UAF Team Enters NASA Video Animation Competition

UAF Team Enters NASA Video Animation Competition

video animation for the NASA Deep Space Food Challenge was recently submitted by a team that includes UAF researchers. The animation created by UAF’s Naomi Hutchquist summarizes work from the Alaska Space Grant program, which are sponsored by NASA.

The Deep Space Food Challenge, a NASA Centennial Challenge, seeks ideas for novel food production technologies or systems that require minimal resources and produce minimal waste, while providing safe, nutritious and tasty food for long-duration human exploration missions. The top 20 team concept entries win $25,000 and can enter phase 2 of the competition.

The animation to which UAF researchers contributed discusses three types of food that would be lower in cost and weight to produce in outer space than prepackaged food or artificial light growing algae or crops. These efficient foods include hydrogen-eating microbes, electrically powered microbes that produce vinegar and nonbiological synthesis of glycerol (glycerin).

The growth of these foods would act as the life-support system by consuming carbon dioxide and producing oxygen on the spacecraft. This could potentially extend the mission from two years to 20 years. These foods could also be useful for catastrophes on Earth, such as abrupt climate change or an asteroid impact, helping to prevent mass starvation. Furthermore, seeing as they would pull carbon dioxide out of the atmosphere or from smokestacks, they would be good for long-term sustainability.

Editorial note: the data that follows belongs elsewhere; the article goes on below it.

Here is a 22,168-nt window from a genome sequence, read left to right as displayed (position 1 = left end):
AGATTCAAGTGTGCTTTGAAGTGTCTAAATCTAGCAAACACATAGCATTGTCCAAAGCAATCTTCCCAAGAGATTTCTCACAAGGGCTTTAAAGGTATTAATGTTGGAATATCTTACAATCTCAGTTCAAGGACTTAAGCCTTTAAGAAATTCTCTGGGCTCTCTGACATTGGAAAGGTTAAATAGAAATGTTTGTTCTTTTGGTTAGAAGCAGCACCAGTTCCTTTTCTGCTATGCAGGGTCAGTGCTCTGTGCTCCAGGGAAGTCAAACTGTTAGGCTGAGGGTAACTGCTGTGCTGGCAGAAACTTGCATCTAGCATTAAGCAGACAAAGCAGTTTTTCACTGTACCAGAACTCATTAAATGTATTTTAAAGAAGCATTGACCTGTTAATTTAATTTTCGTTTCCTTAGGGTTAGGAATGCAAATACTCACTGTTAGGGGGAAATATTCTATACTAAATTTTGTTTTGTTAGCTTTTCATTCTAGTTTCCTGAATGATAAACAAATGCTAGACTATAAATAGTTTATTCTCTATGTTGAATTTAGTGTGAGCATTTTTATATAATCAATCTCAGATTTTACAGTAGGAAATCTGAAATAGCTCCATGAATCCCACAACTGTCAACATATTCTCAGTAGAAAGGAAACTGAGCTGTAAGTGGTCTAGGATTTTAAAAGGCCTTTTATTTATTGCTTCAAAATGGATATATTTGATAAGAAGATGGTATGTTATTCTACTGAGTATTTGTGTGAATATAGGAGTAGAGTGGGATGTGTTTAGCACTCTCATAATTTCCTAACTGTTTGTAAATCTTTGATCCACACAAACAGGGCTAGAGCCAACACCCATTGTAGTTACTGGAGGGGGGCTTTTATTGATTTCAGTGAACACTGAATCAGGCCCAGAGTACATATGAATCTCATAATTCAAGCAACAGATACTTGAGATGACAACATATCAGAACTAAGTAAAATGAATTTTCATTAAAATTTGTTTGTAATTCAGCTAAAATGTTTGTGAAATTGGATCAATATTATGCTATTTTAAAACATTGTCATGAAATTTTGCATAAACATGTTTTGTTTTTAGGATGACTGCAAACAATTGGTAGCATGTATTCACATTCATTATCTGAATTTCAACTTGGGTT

UAF researchers included David Denkenberger and Ph.D. student Kyle Alvarado. They worked with Juan García Martínez and Xenia Christodoulou at the Alliance to Feed the Earth in Disasters. Voiceover was by Allfed’s Ariel Conn, and UAF’s Naomi Hutchquist made the animation.

For more information on this animation or the NASA competition, please contact David Denkenberger at


A screen shot of UAF’s NASA Deep Space Food Challenge animation competition entry.